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Overhaul of Data Protection rules for Charities

The General Data Protection Regulation (GDPR) coming into force in May 2018 introduces additional compliance requirements for all organisations, including charities and not for profit organisations.


GDPR is the replacement to the Data Protection Act 1998 and is the first major overhaul of data protection law for 20 years. The world has changed a lot in that time and the new rules have been written to take account of data processing in a modern age.

GDPR covers the use of “personal data” by entities that control or process such data. Personal data is any information related to a person that can be used to identify them. This includes names, addresses, email addresses and phone numbers, as well as more sensitive data such as bank details, medical records or employment history.

The new rules apply to all organisations processing personal data and make no distinction between commercial entities, such as recruitment companies, and not for profit organisations and charities.

A key initial step is to carry out an audit of the information the organisation holds, to understand what personal data is held, where it is held, why it is required, how it is used, and whether it is up to date. Once you have audited the information held, you can identify the risk level of the data and look to implement appropriate protection.

It is a good idea to designate someone within the charity to have responsibility for data protection. Whilst a requirement only for larger organisations, having a named person ensures accountability and responsibility for complying with the requirements.

Key new requirements of GDPR


Consent must be obtained to use or process personal data. All consent requests must be prominent, nonambiguous and not form part of general terms and conditions. Crucially, the concept of ‘implied consent’ will no longer exist.

You will need to obtain confirmation from donors/ members that the organisation can use their data, for example by asking them to tick a box on your website. This can be done when new members join or at the time of renewal for existing members. Ensure procedures are in place for retaining records that evidence consent as you may be required to prove that you have it. You must also tell them what you will be using their data for.

The right to be forgotten is another new requirement, meaning people can request their data to be deleted. This process should be an easy, one-step process; it will no longer be enough just to supress those records.

GDPR also reinforces and expands on some existing requirements, such as the right of access by the individual to the personal data held about them. Also, it makes a more explicit demand that data must only be used for the purposes for which the person has given consent.

Organisations will need to put processes in place to manage the personal data, along with compliance plans to ensure the appropriate controls and procedures are in place.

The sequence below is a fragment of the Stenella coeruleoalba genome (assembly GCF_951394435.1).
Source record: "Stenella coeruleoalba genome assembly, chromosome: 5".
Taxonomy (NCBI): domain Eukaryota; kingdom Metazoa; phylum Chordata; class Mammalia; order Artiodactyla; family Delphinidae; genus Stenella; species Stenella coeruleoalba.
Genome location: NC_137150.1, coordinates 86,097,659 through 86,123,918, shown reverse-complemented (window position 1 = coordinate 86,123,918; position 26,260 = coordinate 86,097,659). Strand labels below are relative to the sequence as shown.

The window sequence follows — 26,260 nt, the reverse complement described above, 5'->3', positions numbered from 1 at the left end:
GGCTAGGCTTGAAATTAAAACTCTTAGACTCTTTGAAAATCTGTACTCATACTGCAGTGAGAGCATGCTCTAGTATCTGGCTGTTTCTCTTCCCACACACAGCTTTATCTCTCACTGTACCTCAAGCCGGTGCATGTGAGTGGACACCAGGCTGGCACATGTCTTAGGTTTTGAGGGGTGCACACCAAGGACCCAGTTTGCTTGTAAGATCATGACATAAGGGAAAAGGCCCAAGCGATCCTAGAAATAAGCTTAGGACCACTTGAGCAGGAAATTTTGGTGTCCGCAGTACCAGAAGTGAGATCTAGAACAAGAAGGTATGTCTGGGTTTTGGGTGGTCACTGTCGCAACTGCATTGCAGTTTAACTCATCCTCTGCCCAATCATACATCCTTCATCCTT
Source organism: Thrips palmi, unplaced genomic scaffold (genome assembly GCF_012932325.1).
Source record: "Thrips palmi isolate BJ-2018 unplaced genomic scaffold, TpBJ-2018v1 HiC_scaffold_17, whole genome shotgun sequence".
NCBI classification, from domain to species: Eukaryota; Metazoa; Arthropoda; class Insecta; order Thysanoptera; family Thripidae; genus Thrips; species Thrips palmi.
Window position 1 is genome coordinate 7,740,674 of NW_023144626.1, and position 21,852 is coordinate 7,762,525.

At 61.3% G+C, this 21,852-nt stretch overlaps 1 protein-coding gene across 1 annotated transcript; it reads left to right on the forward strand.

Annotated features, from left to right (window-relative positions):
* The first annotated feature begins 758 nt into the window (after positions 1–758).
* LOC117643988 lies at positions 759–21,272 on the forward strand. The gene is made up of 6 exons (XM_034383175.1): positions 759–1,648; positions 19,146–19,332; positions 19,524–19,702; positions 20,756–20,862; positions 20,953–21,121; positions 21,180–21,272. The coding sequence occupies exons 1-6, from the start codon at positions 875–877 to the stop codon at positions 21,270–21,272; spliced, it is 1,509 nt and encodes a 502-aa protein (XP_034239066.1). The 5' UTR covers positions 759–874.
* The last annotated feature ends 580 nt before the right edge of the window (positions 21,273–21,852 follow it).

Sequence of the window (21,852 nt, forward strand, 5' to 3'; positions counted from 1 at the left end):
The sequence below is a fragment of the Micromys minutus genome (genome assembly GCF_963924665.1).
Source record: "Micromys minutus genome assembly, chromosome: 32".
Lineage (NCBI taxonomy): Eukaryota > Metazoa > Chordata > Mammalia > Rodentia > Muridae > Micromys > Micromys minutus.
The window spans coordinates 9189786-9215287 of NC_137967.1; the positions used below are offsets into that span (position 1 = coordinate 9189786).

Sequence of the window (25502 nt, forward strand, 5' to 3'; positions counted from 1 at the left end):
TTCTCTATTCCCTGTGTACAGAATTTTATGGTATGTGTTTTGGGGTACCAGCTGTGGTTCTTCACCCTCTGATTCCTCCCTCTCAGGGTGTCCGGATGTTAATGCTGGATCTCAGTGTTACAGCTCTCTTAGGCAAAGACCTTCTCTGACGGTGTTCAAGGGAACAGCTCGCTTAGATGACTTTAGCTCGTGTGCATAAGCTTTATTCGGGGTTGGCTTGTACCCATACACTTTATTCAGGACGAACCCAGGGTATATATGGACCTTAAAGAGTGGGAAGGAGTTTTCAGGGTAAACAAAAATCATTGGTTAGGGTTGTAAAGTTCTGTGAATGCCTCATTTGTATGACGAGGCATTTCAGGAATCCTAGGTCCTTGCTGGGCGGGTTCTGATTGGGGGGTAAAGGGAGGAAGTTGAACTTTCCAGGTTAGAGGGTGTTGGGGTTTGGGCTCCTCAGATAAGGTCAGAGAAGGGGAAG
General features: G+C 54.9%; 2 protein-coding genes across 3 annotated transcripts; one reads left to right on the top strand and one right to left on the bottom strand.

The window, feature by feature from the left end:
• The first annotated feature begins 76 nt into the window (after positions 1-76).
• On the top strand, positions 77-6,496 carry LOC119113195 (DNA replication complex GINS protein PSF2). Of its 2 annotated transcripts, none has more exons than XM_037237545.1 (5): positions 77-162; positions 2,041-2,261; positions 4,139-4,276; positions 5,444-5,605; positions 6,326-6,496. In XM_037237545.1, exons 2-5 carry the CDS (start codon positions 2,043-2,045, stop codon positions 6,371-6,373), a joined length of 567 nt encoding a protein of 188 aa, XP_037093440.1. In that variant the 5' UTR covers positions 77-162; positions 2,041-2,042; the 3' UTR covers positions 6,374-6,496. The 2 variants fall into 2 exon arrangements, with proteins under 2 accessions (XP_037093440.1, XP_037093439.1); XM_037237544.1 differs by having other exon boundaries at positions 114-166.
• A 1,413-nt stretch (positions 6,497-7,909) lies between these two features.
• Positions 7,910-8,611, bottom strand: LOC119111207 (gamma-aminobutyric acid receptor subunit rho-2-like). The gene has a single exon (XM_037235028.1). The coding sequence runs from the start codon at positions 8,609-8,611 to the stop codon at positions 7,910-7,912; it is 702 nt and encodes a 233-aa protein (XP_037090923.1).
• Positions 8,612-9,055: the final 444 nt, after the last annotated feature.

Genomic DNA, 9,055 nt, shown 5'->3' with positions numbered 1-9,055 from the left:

Enforcement and risks


Personal data breaches (a breach of security leading to the accidental or unlawful access to, destruction or misuse of personal data), will have serious consequences for organisations under the GDPR. If a data breach occurs, the organisation will need to inform the Information Commissioner’s Office without delay (ideally within 72 hours). In addition, it will be required to inform the affected subjects of the nature of the data breach and recommend what actions they should take to mitigate the negative impact. Charities may also need to inform the Charity Commission.

This may lead to negative publicity, damage to reputation impacting on the income of your organisation and, in severe cases, its viability. Data breaches caused by serious non-compliance with the GDPR will be punishable by fines of up to 4% of worldwide annual turnover or €20 million, whichever is higher.

Make sure you have a plan in place so you know what to do in the event of a data breach. Such a plan should include a policy to be followed in the event of a breach and staff training on what to do in such circumstances.


What to do now


It is important that charities and not for profit organisations start planning for GDPR compliance now so that they can ensure key people and decision makers understand the requirements and the impact GDPR may have on the organisation, its policies and procedures and its training requirements. The ICO has published a guide of 12 Steps you can take now to prepare for GDPR, and this is available for download from their web site.

4Cambridge provide a wide range of data compliance and security advice, and this includes helping prepare for GDPR. For more information you can call 01223 728 205 or email hello@4cambridge.co.uk.

Tom Dobson About the author
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